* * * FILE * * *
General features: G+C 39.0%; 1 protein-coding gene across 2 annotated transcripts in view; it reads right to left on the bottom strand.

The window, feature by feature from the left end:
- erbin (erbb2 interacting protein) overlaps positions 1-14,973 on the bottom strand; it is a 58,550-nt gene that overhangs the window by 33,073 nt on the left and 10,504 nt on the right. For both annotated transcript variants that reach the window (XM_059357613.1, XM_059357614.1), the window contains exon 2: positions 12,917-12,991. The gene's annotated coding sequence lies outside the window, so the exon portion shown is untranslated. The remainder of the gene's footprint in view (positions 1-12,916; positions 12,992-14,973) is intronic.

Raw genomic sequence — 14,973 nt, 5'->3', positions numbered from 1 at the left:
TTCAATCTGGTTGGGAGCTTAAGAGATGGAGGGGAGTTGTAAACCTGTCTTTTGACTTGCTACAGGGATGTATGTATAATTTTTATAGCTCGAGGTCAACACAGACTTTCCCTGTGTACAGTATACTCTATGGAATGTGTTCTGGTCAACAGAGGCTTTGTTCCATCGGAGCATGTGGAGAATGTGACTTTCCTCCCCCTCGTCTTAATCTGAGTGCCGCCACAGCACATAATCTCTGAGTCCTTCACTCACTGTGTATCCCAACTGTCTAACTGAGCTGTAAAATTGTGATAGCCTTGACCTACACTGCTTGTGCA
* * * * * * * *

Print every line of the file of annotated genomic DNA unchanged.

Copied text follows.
General features: G+C 39.0%; 1 protein-coding gene across 2 annotated transcripts in view; it reads right to left on the bottom strand.

The window, feature by feature from the left end:
- erbin (erbb2 interacting protein) overlaps positions 1-14,973 on the bottom strand; it is a 58,550-nt gene that overhangs the window by 33,073 nt on the left and 10,504 nt on the right. For both annotated transcript variants that reach the window (XM_059357613.1, XM_059357614.1), the window contains exon 2: positions 12,917-12,991. The gene's annotated coding sequence lies outside the window, so the exon portion shown is untranslated. The remainder of the gene's footprint in view (positions 1-12,916; positions 12,992-14,973) is intronic.

Raw genomic sequence — 14,973 nt, 5'->3', positions numbered from 1 at the left:
TTCAATCTGGTTGGGAGCTTAAGAGATGGAGGGGAGTTGTAAACCTGTCTTTTGACTTGCTACAGGGATGTATGTATAATTTTTATAGCTCGAGGTCAACACAGACTTTCCCTGTGTACAGTATACTCTATGGAATGTGTTCTGGTCAACAGAGGCTTTGTTCCATCGGAGCATGTGGAGAATGTGACTTTCCTCCCCCTCGTCTTAATCTGAGTGCCGCCACAGCACATAATCTCTGAGTCCTTCACTCACTGTGTATCCCAACTGTCTAACTGAGCTGTAAAATTGTGATAGCCTTGACCTACACTGCTTGTGCA